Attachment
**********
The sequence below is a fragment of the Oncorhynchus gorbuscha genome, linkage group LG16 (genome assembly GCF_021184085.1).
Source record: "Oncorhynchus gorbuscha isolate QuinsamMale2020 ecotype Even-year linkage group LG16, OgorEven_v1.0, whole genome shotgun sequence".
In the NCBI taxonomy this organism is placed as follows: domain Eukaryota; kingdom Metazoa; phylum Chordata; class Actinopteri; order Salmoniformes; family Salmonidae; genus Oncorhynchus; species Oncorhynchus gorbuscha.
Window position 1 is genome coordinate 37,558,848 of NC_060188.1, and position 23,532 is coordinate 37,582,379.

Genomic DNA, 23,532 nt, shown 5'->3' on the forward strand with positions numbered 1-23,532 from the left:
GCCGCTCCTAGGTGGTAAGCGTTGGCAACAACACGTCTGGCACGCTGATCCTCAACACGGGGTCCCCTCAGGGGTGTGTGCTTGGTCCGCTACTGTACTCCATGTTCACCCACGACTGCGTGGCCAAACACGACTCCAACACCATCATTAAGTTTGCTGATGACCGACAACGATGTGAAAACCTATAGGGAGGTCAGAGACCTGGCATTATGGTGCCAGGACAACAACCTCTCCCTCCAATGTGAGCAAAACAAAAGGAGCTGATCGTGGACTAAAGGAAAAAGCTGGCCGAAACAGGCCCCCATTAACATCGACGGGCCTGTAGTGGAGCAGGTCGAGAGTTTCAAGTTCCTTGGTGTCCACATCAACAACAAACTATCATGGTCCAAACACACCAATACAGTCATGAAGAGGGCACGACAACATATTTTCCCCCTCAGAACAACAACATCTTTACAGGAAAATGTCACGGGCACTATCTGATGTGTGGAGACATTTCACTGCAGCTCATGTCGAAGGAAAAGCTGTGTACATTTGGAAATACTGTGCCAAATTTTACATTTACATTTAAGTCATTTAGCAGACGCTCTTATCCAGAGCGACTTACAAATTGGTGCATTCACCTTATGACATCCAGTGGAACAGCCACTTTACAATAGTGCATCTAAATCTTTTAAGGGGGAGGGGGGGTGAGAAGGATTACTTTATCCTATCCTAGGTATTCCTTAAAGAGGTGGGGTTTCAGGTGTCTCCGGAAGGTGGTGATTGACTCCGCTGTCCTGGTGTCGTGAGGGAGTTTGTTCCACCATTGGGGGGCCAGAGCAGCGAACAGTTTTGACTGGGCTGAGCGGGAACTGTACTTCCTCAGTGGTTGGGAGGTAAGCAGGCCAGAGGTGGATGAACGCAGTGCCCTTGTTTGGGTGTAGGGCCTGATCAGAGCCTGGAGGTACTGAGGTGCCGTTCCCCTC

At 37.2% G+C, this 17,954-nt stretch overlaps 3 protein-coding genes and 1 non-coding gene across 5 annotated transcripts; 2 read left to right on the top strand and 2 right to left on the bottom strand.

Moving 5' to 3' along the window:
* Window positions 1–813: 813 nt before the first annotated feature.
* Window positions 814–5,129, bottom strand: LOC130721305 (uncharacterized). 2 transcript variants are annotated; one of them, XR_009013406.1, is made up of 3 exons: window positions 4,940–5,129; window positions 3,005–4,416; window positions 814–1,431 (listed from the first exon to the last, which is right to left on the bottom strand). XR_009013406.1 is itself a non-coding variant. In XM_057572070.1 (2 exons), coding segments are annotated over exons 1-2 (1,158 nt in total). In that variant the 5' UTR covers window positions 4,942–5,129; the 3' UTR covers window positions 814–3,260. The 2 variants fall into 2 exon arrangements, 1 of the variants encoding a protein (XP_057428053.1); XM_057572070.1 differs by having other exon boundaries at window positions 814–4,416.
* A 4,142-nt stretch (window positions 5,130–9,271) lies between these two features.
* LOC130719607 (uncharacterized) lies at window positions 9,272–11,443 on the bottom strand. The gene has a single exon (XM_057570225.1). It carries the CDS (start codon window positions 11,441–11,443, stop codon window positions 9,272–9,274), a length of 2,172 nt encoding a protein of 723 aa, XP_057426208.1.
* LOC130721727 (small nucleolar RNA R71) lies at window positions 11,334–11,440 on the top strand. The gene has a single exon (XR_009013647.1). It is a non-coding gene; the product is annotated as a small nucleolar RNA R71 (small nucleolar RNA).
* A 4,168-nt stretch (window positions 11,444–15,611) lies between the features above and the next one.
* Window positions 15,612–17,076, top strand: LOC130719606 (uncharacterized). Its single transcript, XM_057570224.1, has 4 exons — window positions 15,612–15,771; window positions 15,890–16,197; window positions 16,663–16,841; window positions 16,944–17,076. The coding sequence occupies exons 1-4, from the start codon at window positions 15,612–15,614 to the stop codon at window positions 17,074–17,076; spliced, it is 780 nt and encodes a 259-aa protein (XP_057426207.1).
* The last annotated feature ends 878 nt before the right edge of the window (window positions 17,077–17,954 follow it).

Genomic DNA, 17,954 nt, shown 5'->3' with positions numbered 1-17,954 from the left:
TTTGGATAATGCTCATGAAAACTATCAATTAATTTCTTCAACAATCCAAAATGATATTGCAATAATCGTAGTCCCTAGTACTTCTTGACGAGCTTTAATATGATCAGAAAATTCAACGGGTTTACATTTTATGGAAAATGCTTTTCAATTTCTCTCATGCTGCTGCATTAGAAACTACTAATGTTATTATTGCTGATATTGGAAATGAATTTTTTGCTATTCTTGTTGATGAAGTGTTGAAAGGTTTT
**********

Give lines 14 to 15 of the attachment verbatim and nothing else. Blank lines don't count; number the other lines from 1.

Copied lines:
* A 4,168-nt stretch (window positions 11,444–15,611) lies between the features above and the next one.
* Window positions 15,612–17,076, top strand: LOC130719606 (uncharacterized). Its single transcript, XM_057570224.1, has 4 exons — window positions 15,612–15,771; window positions 15,890–16,197; window positions 16,663–16,841; window positions 16,944–17,076. The coding sequence occupies exons 1-4, from the start codon at window positions 15,612–15,614 to the stop codon at window positions 17,074–17,076; spliced, it is 780 nt and encodes a 259-aa protein (XP_057426207.1).